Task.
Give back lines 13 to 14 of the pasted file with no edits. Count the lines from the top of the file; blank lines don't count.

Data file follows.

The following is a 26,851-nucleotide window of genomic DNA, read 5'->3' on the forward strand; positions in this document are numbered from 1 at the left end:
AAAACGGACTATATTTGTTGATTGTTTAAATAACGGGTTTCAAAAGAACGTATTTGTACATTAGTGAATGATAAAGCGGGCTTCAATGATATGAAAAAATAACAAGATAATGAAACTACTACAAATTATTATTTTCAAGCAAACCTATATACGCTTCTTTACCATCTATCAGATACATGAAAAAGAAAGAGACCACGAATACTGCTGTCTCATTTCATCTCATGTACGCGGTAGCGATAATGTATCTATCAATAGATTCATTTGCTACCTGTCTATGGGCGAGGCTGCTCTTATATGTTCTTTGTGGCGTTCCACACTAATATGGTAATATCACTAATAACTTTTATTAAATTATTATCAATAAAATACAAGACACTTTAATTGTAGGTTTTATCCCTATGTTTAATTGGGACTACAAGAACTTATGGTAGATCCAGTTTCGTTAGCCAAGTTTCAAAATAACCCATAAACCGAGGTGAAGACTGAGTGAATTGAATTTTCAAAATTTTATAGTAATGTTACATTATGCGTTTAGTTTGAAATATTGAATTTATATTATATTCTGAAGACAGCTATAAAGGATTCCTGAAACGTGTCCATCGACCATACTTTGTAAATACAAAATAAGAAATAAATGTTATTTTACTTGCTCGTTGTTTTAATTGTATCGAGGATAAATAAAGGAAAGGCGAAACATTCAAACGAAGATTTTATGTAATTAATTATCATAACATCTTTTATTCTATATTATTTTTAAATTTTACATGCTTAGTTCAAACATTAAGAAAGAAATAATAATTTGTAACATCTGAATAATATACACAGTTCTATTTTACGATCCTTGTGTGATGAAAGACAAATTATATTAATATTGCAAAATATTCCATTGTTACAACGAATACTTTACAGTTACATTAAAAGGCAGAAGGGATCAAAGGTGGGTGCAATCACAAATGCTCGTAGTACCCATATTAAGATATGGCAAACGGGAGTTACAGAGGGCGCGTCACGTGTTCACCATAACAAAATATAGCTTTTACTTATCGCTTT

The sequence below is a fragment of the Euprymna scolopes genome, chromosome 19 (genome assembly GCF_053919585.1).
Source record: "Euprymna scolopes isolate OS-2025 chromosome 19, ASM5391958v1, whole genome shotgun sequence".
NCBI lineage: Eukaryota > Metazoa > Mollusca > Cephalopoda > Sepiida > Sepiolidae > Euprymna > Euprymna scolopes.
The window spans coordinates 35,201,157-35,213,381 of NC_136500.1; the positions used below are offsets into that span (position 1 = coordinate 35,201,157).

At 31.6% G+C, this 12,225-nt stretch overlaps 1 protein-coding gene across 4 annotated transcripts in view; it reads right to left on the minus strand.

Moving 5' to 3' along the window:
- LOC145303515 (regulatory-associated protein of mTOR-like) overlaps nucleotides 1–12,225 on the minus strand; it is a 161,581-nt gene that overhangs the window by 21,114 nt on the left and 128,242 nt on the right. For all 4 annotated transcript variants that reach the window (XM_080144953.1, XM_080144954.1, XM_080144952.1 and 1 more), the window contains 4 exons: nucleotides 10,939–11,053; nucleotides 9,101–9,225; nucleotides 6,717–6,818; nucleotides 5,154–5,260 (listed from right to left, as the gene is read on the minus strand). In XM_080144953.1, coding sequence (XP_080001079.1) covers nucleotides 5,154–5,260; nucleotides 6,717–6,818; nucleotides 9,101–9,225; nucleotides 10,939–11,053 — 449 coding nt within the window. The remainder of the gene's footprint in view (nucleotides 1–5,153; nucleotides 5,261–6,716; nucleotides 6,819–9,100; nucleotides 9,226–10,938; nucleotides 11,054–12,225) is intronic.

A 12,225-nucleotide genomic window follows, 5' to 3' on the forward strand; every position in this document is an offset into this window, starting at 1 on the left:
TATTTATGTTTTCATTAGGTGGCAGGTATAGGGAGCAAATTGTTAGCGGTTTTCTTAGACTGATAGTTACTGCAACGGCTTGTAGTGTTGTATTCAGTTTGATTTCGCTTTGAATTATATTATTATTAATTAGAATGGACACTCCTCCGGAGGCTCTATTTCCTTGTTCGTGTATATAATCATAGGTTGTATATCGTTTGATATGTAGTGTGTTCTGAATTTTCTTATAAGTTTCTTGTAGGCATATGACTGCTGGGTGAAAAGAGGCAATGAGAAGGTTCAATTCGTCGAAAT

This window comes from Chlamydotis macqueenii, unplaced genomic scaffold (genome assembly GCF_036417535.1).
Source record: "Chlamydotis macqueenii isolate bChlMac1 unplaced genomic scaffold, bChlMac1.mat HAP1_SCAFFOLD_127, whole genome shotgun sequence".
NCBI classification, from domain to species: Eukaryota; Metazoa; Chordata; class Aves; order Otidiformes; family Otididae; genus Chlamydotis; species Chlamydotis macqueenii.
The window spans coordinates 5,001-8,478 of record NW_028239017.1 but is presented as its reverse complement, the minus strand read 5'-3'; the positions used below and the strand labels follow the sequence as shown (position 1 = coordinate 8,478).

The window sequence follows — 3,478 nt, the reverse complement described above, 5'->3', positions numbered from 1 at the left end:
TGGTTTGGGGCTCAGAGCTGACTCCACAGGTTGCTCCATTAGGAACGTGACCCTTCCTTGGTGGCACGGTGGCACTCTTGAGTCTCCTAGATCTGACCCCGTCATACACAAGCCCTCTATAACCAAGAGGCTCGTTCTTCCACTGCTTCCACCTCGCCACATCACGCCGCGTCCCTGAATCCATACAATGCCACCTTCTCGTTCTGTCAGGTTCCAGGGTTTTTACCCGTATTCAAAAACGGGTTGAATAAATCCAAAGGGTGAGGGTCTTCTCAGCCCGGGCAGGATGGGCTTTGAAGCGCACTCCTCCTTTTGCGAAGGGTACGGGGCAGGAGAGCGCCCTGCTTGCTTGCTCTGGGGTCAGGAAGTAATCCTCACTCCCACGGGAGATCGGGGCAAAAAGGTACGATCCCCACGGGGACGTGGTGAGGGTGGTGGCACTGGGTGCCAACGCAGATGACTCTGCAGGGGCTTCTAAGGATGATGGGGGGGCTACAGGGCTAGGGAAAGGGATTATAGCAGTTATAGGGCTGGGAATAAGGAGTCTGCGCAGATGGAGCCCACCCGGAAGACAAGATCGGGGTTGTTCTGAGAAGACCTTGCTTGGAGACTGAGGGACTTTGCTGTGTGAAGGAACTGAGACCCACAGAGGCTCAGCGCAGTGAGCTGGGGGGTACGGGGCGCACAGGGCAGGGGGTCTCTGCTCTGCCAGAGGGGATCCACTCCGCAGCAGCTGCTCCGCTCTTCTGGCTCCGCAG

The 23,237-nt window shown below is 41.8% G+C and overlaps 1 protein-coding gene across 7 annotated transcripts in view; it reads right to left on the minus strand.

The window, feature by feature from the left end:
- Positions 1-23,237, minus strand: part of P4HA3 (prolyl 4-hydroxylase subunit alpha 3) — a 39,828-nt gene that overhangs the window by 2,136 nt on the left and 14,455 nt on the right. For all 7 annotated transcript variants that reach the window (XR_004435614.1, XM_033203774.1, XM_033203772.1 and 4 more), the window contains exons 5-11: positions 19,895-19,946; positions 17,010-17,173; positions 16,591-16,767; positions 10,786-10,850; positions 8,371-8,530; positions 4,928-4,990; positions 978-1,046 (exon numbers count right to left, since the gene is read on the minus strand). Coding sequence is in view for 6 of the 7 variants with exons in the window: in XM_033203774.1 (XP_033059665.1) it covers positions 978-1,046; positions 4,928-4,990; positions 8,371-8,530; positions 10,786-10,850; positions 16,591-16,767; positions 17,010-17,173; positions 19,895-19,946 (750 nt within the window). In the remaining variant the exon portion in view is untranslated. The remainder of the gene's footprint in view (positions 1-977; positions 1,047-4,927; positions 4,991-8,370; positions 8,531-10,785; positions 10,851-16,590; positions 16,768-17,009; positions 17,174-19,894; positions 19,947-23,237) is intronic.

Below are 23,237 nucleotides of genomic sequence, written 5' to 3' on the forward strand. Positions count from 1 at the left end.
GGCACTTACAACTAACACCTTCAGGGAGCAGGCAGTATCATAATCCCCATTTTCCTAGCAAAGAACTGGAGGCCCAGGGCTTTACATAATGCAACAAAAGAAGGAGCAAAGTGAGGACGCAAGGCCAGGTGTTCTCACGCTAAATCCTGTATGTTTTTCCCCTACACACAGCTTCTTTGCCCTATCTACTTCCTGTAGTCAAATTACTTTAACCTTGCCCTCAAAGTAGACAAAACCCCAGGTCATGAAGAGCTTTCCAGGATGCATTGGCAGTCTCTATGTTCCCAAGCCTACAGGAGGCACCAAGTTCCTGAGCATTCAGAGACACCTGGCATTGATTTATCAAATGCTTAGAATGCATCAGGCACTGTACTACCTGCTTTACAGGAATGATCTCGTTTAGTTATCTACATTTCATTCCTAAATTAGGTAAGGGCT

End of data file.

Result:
Source record: "Chlamydotis macqueenii isolate bChlMac1 unplaced genomic scaffold, bChlMac1.mat HAP1_SCAFFOLD_127, whole genome shotgun sequence".
NCBI classification, from domain to species: Eukaryota; Metazoa; Chordata; class Aves; order Otidiformes; family Otididae; genus Chlamydotis; species Chlamydotis macqueenii.